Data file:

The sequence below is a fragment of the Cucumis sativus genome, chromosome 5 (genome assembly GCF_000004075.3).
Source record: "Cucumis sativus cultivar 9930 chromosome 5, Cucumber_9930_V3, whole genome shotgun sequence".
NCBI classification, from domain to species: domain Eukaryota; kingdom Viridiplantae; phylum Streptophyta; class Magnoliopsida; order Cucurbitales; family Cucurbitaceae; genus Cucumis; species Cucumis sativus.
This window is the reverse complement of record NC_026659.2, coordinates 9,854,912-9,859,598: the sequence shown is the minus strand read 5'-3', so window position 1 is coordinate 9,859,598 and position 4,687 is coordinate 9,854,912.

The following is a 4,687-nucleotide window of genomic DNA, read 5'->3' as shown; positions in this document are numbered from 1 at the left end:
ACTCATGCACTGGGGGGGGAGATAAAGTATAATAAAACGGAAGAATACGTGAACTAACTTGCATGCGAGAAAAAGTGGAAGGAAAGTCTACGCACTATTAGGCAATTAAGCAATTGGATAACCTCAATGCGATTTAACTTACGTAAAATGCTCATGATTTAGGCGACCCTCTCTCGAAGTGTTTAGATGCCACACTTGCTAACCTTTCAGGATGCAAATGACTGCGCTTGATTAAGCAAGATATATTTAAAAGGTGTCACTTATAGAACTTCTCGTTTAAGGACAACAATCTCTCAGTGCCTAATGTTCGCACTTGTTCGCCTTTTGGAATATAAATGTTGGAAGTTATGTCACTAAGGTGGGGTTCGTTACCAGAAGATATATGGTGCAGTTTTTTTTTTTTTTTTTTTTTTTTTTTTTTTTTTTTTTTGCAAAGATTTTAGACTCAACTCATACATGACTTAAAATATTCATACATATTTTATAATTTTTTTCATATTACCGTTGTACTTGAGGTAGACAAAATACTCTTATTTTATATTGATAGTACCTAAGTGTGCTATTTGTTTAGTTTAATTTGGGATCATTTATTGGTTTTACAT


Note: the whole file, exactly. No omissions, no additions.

The sequence below is a fragment of the Cucumis sativus genome, chromosome 5 (genome assembly GCF_000004075.3).
Source record: "Cucumis sativus cultivar 9930 chromosome 5, Cucumber_9930_V3, whole genome shotgun sequence".
NCBI classification, from domain to species: domain Eukaryota; kingdom Viridiplantae; phylum Streptophyta; class Magnoliopsida; order Cucurbitales; family Cucurbitaceae; genus Cucumis; species Cucumis sativus.
This window is the reverse complement of record NC_026659.2, coordinates 9,854,912-9,859,598: the sequence shown is the minus strand read 5'-3', so window position 1 is coordinate 9,859,598 and position 4,687 is coordinate 9,854,912.

The following is a 4,687-nucleotide window of genomic DNA, read 5'->3' as shown; positions in this document are numbered from 1 at the left end:
ACTCATGCACTGGGGGGGGAGATAAAGTATAATAAAACGGAAGAATACGTGAACTAACTTGCATGCGAGAAAAAGTGGAAGGAAAGTCTACGCACTATTAGGCAATTAAGCAATTGGATAACCTCAATGCGATTTAACTTACGTAAAATGCTCATGATTTAGGCGACCCTCTCTCGAAGTGTTTAGATGCCACACTTGCTAACCTTTCAGGATGCAAATGACTGCGCTTGATTAAGCAAGATATATTTAAAAGGTGTCACTTATAGAACTTCTCGTTTAAGGACAACAATCTCTCAGTGCCTAATGTTCGCACTTGTTCGCCTTTTGGAATATAAATGTTGGAAGTTATGTCACTAAGGTGGGGTTCGTTACCAGAAGATATATGGTGCAGTTTTTTTTTTTTTTTTTTTTTTTTTTTTTTTTTTTTTTTGCAAAGATTTTAGACTCAACTCATACATGACTTAAAATATTCATACATATTTTATAATTTTTTTCATATTACCGTTGTACTTGAGGTAGACAAAATACTCTTATTTTATATTGATAGTACCTAAGTGTGCTATTTGTTTAGTTTAATTTGGGATCATTTATTGGTTTTACAT